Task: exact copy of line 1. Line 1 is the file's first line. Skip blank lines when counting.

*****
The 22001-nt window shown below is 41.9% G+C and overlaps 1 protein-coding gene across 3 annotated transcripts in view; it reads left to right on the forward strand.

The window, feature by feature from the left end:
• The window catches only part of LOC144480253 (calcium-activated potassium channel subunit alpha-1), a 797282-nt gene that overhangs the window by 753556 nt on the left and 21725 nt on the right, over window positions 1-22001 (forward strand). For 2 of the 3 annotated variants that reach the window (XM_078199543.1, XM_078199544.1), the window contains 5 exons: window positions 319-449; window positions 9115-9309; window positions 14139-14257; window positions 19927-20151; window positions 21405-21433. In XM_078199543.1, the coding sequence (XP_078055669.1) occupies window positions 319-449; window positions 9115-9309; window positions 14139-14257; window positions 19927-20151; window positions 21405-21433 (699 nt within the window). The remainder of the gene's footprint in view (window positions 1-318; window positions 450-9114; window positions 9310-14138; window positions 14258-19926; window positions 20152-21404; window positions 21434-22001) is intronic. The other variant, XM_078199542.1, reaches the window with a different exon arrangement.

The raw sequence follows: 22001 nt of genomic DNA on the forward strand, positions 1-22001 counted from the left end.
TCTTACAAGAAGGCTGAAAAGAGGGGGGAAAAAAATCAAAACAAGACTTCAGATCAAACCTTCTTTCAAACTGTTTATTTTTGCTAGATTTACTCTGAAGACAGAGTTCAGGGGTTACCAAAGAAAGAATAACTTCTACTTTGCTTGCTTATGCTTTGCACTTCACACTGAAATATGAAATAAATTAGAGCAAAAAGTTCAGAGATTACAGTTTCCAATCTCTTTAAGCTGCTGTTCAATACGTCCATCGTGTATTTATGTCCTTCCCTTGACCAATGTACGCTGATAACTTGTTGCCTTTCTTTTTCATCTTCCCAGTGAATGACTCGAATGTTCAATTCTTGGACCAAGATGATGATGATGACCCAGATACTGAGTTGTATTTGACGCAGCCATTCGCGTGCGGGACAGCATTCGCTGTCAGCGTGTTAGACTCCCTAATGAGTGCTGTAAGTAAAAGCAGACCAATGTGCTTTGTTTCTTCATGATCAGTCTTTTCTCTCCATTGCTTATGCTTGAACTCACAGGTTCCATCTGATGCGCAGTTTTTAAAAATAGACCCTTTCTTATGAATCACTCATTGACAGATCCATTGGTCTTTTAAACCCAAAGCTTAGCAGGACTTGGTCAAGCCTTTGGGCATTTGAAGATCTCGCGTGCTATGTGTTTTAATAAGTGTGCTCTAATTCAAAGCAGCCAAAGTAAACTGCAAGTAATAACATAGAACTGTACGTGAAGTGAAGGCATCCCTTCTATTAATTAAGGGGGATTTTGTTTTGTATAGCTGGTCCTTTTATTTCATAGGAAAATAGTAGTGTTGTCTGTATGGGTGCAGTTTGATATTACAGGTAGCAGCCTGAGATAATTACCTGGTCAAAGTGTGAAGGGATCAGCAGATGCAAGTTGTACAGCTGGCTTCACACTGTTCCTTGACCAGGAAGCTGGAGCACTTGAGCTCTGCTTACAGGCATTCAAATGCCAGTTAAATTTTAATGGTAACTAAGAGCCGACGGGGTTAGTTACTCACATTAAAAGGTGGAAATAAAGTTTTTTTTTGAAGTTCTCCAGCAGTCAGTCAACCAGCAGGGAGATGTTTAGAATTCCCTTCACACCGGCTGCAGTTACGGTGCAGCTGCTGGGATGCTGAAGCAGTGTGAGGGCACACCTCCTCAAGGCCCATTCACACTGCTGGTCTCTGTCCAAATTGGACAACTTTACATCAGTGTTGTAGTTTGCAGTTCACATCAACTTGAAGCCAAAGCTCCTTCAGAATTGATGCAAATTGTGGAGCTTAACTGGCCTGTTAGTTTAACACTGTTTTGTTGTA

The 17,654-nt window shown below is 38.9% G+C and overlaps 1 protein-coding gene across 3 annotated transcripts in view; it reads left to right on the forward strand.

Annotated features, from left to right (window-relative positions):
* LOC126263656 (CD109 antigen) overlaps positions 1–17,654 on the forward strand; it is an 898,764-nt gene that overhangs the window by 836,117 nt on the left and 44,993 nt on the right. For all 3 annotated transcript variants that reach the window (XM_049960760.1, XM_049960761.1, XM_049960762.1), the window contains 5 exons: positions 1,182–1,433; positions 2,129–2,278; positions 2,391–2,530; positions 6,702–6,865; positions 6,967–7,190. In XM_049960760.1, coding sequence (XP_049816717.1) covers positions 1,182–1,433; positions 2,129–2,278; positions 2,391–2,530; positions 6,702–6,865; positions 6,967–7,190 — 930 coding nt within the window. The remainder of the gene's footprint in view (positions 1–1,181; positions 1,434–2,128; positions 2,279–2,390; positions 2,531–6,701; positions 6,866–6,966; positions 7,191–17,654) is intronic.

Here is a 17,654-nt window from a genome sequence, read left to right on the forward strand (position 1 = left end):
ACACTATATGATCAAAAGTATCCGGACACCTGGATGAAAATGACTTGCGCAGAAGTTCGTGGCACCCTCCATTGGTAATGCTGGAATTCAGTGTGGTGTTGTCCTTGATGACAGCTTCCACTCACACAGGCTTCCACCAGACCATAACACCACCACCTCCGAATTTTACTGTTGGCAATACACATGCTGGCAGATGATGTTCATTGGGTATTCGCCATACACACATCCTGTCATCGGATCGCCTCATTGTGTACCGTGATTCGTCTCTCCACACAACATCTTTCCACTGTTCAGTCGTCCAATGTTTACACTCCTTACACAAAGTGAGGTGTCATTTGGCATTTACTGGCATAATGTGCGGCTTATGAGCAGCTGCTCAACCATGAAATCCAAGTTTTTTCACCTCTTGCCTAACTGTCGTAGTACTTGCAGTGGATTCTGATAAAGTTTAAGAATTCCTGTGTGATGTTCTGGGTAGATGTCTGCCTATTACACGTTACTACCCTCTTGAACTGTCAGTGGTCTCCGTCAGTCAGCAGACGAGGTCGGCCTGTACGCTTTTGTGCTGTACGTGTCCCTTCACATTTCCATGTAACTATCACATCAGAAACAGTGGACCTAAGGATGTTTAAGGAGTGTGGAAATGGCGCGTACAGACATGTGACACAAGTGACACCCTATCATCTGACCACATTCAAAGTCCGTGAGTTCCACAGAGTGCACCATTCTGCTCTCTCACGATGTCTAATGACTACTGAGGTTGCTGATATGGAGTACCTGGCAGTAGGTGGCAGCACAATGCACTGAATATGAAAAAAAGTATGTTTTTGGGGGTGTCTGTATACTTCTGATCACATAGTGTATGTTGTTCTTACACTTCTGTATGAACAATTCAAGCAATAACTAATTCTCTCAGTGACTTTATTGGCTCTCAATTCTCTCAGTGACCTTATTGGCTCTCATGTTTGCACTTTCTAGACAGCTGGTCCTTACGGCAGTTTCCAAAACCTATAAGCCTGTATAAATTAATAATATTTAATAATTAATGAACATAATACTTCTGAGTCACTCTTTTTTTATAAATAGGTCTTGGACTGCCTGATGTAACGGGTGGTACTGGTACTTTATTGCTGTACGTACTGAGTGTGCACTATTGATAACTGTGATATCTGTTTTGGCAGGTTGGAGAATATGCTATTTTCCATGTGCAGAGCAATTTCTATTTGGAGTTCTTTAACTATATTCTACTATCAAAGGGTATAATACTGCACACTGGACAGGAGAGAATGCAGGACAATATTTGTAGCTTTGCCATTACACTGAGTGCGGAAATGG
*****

The 22001-nt window shown below is 41.9% G+C and overlaps 1 protein-coding gene across 3 annotated transcripts in view; it reads left to right on the forward strand.